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The Nun movie review

Sophie Walker, Staff Member

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   The Nun is a prequel to every Conjuring movie you could ever think of especially The Conjuring 2 where the demon Valak was first introduced. The Nun has many different key elements that weave their way back to the other movies and is just as terrifying as the others that came before it as James Wan, director, producer, and sometimes even writer, never disappoints. This film was quite scary; it had audience members jumping in their seats and clinging to their loved ones and friends, but maybe the acting was the real scare in the film.

   The Nun, set in 1952 Romania in the Corvin Castle, a priest named Burke and a novitiate preparing to take her vows to become a nun named Irene, are sent by the Vatican to investigate the death of a nun who is discovered by a French-Canadian man who goes by the name of Frenchie. From the moment they arrive on the property of the castle it is obvious that things are not quite right but that’s not all that’s going on.

   Main character, Sister Irene, is played by actress Taissa Farmiga, best known for her roles in the horror television show American Horror Story. Although she is a respectable actress, she may not have acted quite her best throughout the film. In the beginning it seems as though she could not nail this role as well as her others. Actor Demián Bichir,  who plays Father Burke, the investigative priest, portrays his character quite well but maybe sometimes a little dry.

   French-Canadian character Maurice Theriault, better known as “Frenchie,” is played by Jonas Bioquet. Bioquet portrayed his character, who could be described as a player, quite well. Of course, we could not forget Bonnie Aarons who for most of the movie plays the Valak who has taken the form of Sister Victoria, the Mother Superior of the church. The special effects makeup the makeup artists created for Valak is quite amazing as Aarons is almost completely unrecognizable.

   Many key aspects are put into the movie to make it what it is including the music, scenery and special effects. In The Nun, silence in scenes was what really played into the almost sinister atmosphere. Most people would expect there to be some music playing at all times like most movies, but in this film the silence is heavily relied upon to make everything a bit more eerie. Of course, there is the “classic horror movie music” that is played throughout with striking tight harmonies and dissonance but the silence was not really expected and it was an effective artistic choice. To go along with this music (or lack thereof) were some well-designed special effects. The special effects in the movie definitely live up to the standards that the previous Conjuring movies had set.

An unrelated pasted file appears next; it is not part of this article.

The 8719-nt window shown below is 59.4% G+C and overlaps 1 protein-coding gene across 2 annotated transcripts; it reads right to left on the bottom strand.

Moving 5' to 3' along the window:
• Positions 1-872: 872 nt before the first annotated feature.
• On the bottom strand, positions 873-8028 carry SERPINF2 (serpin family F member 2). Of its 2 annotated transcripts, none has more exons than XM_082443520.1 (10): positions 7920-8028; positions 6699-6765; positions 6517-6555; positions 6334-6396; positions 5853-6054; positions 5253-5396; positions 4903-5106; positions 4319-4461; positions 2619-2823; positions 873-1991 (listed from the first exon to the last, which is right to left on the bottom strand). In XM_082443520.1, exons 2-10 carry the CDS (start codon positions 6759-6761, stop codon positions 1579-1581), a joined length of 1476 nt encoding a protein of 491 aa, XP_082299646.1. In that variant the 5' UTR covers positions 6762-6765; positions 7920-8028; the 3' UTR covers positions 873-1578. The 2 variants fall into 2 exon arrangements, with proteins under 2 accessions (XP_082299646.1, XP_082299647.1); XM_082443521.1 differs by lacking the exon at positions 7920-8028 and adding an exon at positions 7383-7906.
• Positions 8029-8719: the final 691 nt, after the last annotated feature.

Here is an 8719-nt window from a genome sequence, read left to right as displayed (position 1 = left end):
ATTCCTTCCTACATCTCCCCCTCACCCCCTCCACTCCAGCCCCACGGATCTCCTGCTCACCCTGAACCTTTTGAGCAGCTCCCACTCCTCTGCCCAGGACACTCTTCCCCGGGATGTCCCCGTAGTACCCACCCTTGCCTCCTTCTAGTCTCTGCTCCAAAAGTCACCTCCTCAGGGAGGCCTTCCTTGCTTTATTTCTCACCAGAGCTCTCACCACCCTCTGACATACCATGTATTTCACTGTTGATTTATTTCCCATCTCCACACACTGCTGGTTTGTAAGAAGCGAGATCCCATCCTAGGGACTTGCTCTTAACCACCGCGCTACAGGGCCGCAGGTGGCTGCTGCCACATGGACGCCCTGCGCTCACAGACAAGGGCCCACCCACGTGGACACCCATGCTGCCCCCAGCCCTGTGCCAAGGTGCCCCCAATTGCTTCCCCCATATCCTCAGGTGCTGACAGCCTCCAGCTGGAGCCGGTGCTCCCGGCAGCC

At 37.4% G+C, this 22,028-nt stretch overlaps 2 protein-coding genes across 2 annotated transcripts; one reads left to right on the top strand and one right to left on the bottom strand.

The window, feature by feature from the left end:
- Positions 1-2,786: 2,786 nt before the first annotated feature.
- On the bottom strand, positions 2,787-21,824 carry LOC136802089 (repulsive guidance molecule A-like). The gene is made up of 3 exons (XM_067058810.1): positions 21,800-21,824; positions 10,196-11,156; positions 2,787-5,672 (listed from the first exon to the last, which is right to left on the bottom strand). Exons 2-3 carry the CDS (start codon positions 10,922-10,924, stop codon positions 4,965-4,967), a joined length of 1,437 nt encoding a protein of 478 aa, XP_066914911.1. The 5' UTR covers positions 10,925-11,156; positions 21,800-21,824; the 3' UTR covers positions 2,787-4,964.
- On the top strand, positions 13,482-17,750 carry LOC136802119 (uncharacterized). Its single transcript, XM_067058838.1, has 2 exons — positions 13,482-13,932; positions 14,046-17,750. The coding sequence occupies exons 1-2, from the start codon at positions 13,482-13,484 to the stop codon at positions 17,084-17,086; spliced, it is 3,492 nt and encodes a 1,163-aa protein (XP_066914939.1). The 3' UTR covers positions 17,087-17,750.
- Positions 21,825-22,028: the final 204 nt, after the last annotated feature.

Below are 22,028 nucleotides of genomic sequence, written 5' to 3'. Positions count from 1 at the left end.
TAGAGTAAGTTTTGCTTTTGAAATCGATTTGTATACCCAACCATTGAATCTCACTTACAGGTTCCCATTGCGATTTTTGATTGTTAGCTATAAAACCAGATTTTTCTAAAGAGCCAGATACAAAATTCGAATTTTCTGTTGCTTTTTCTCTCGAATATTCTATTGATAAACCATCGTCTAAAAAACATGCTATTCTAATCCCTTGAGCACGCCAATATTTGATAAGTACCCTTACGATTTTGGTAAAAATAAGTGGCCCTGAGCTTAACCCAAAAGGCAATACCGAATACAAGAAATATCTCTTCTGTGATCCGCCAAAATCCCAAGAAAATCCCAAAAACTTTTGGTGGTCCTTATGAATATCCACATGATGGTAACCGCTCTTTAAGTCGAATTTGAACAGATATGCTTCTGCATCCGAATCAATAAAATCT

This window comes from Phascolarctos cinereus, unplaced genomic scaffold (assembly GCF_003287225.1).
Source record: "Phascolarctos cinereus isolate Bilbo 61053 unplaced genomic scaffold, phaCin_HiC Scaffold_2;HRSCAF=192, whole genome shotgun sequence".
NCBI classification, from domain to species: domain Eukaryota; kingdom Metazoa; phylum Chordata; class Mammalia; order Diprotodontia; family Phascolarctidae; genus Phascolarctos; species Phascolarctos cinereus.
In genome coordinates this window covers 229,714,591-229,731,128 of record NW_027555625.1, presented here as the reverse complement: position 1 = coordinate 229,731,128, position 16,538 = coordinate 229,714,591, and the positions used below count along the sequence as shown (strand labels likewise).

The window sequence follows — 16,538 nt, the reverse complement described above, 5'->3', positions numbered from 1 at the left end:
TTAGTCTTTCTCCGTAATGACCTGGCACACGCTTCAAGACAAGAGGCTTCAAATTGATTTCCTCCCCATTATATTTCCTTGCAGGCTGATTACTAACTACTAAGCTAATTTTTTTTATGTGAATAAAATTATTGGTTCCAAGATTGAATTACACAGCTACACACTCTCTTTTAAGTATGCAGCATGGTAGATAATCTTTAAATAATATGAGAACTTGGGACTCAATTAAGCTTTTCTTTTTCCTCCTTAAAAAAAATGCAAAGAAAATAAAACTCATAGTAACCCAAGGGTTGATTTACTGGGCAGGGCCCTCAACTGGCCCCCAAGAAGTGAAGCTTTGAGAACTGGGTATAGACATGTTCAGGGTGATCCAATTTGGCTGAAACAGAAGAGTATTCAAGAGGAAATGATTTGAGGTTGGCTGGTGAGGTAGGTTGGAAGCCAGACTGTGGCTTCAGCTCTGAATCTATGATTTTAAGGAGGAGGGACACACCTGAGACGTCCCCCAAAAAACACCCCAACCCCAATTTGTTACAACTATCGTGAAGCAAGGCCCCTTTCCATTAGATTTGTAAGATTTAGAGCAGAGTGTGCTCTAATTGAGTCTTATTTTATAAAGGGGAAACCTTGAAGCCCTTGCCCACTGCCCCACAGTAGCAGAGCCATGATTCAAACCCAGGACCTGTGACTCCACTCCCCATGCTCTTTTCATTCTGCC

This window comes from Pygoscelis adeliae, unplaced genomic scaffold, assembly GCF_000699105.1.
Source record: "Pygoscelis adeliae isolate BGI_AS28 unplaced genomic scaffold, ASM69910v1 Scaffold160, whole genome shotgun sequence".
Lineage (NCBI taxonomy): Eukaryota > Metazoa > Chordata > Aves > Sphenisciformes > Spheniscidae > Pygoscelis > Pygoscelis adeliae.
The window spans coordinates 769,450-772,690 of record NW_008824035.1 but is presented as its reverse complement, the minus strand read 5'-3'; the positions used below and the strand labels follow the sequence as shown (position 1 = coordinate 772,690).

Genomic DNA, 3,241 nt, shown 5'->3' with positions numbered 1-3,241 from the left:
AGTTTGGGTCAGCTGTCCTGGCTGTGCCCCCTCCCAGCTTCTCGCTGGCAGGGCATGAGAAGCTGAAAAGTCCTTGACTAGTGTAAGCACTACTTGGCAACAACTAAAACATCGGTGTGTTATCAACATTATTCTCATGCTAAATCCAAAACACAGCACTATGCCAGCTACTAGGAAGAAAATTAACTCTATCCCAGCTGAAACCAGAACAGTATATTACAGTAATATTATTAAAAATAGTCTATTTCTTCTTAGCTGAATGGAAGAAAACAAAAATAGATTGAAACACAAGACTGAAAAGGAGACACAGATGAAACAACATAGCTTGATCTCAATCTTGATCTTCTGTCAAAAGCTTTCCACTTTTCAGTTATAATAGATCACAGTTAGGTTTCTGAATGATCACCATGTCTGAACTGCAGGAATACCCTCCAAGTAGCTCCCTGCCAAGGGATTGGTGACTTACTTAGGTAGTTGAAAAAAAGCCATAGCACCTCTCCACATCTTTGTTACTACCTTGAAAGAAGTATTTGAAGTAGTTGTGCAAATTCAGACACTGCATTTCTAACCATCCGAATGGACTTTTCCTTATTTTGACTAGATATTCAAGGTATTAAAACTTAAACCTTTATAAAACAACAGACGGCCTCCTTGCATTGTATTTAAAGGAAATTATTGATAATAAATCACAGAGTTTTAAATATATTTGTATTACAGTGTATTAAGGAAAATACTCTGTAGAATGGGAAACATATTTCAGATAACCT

Although the acting was not quite on par, it was better by the end. The Nun was definitely was a great story. It was artistically done so that the struggles in acting could easily be overlooked as the audience would be pulled in by the other amazing qualities this movie has. Despite the controversy over it’s religious connotations, this movie is great to go see with friends or a significant other. With all of it’s jump scares it may not be a good idea to go alone, but you just might want to because this isn’t a movie you’ll want to miss.

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About the Writer
Sophie Walker, In-Depth Editor

Sophie has been with the journalism program for two years, and she is a sophomore. She likes to write reviews. She also plays three instruments.

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